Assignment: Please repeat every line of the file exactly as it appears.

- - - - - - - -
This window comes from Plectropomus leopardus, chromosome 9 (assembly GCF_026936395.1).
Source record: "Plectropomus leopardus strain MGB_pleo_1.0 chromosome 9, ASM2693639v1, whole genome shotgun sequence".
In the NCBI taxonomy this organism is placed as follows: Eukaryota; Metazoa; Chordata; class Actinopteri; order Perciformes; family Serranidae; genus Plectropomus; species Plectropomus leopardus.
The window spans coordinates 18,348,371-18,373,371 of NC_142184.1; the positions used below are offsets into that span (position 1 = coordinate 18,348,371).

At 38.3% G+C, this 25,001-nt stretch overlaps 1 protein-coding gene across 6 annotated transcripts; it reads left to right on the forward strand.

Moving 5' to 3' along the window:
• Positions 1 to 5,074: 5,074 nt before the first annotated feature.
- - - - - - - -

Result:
This window comes from Plectropomus leopardus, chromosome 9 (assembly GCF_026936395.1).
Source record: "Plectropomus leopardus strain MGB_pleo_1.0 chromosome 9, ASM2693639v1, whole genome shotgun sequence".
In the NCBI taxonomy this organism is placed as follows: Eukaryota; Metazoa; Chordata; class Actinopteri; order Perciformes; family Serranidae; genus Plectropomus; species Plectropomus leopardus.
The window spans coordinates 18,348,371-18,373,371 of NC_142184.1; the positions used below are offsets into that span (position 1 = coordinate 18,348,371).

At 38.3% G+C, this 25,001-nt stretch overlaps 1 protein-coding gene across 6 annotated transcripts; it reads left to right on the forward strand.

Moving 5' to 3' along the window:
• Positions 1 to 5,074: 5,074 nt before the first annotated feature.